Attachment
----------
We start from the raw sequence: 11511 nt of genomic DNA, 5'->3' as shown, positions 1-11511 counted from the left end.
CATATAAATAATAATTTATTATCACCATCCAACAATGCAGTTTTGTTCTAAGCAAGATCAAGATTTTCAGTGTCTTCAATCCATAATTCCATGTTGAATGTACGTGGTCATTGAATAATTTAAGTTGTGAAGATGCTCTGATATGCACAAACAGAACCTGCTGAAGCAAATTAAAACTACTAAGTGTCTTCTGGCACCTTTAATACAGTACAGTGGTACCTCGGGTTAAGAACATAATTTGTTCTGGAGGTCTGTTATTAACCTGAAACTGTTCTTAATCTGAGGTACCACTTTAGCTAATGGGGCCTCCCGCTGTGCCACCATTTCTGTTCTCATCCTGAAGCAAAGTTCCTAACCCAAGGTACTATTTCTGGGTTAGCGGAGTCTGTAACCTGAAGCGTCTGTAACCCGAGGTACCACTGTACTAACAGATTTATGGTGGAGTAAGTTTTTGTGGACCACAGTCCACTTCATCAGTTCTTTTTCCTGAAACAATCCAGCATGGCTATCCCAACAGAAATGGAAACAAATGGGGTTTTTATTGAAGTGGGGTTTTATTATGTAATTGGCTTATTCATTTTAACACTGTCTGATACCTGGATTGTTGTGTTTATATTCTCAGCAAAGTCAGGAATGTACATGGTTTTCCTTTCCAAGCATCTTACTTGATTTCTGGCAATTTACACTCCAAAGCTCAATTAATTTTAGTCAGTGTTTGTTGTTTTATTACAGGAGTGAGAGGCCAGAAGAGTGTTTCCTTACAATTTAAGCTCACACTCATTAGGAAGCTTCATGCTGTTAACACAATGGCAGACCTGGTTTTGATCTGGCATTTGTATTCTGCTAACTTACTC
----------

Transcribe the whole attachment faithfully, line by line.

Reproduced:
We start from the raw sequence: 11511 nt of genomic DNA, 5'->3' as shown, positions 1-11511 counted from the left end.
CATATAAATAATAATTTATTATCACCATCCAACAATGCAGTTTTGTTCTAAGCAAGATCAAGATTTTCAGTGTCTTCAATCCATAATTCCATGTTGAATGTACGTGGTCATTGAATAATTTAAGTTGTGAAGATGCTCTGATATGCACAAACAGAACCTGCTGAAGCAAATTAAAACTACTAAGTGTCTTCTGGCACCTTTAATACAGTACAGTGGTACCTCGGGTTAAGAACATAATTTGTTCTGGAGGTCTGTTATTAACCTGAAACTGTTCTTAATCTGAGGTACCACTTTAGCTAATGGGGCCTCCCGCTGTGCCACCATTTCTGTTCTCATCCTGAAGCAAAGTTCCTAACCCAAGGTACTATTTCTGGGTTAGCGGAGTCTGTAACCTGAAGCGTCTGTAACCCGAGGTACCACTGTACTAACAGATTTATGGTGGAGTAAGTTTTTGTGGACCACAGTCCACTTCATCAGTTCTTTTTCCTGAAACAATCCAGCATGGCTATCCCAACAGAAATGGAAACAAATGGGGTTTTTATTGAAGTGGGGTTTTATTATGTAATTGGCTTATTCATTTTAACACTGTCTGATACCTGGATTGTTGTGTTTATATTCTCAGCAAAGTCAGGAATGTACATGGTTTTCCTTTCCAAGCATCTTACTTGATTTCTGGCAATTTACACTCCAAAGCTCAATTAATTTTAGTCAGTGTTTGTTGTTTTATTACAGGAGTGAGAGGCCAGAAGAGTGTTTCCTTACAATTTAAGCTCACACTCATTAGGAAGCTTCATGCTGTTAACACAATGGCAGACCTGGTTTTGATCTGGCATTTGTATTCTGCTAACTTACTC